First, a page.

The two lead authors — Frank Ackerman and Elizabeth A. Stanton — are affiliated with the “E3” network, Economics for Equity and the Environment, and are among the best environmental economists in the business. Their co-authors are similarly illustrious, and their ambitions are high. An impressive team all around, and three of them wrote their own introduction to the report on Grist. Read it here.
The goal of the report is to turn an clear eye to the core economic problem of the climate crisis, and it does so in a manner that is both illuminating and incisive. Two 350 scenarios are discussed, one of which, James Hansen’s, seeks a return to 350 ppm CO2 by 2100, and requires “negative emissions” to pull off the feat. The other, the reference trajectory used by the Ackerman group, is less ambitious, and takes until 2200 to do the deed. Like so:
The 2009 edition of the UN’s World Economic and Social Survey — it’s subtitle is “Promoting Development, Saving the Planet” — is an important document, for a number of reasons. For one thing, it fundamentally and comprehensively takes a development approach to solving the global climate crisis. In particular, according to its authors at DESA, the UN’s Department of Economic and Social Affairs, it:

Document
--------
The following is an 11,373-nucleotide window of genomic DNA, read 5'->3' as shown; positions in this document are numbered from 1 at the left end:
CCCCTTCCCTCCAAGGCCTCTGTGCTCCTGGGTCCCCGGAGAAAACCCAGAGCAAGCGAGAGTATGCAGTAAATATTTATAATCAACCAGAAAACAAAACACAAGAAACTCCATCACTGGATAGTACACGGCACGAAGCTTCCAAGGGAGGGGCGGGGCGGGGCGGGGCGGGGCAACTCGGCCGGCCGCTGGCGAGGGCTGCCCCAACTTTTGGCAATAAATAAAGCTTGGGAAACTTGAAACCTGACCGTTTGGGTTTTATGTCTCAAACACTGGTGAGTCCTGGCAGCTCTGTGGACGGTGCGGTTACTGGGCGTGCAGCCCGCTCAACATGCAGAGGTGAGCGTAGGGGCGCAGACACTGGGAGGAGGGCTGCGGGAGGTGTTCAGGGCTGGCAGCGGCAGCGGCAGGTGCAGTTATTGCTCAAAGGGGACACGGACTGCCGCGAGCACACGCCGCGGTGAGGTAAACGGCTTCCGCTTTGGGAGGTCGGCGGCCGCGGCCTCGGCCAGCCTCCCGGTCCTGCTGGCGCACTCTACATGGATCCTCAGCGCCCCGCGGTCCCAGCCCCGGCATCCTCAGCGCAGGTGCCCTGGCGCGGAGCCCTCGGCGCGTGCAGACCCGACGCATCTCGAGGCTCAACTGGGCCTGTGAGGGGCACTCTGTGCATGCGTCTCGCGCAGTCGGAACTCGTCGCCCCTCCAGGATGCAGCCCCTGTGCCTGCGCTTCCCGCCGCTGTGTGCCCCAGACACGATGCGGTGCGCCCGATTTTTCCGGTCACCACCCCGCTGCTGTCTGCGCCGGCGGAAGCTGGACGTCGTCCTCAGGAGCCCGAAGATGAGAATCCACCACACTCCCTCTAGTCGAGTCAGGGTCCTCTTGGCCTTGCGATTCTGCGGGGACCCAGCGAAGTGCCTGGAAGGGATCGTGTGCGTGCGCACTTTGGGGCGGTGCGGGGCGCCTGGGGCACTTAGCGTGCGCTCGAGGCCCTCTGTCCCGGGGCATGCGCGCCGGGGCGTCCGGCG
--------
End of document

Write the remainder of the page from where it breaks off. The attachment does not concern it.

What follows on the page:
sees little benefit in ad hoc incremental actions, spelling out instead the potential of a big investment push to deliver on both reducing greenhouse gas emissions and helping communities to cope with climate change, and calling for more truly integrated policy responses to development and climate challenges. It does not shy away from describing the enormity of the adjustments that will have to be undertaken by countries at all levels of development if progress is to be made; or from insisting that the advanced countries will have to deliver resources and leadership on a much larger scale than has been the case to date.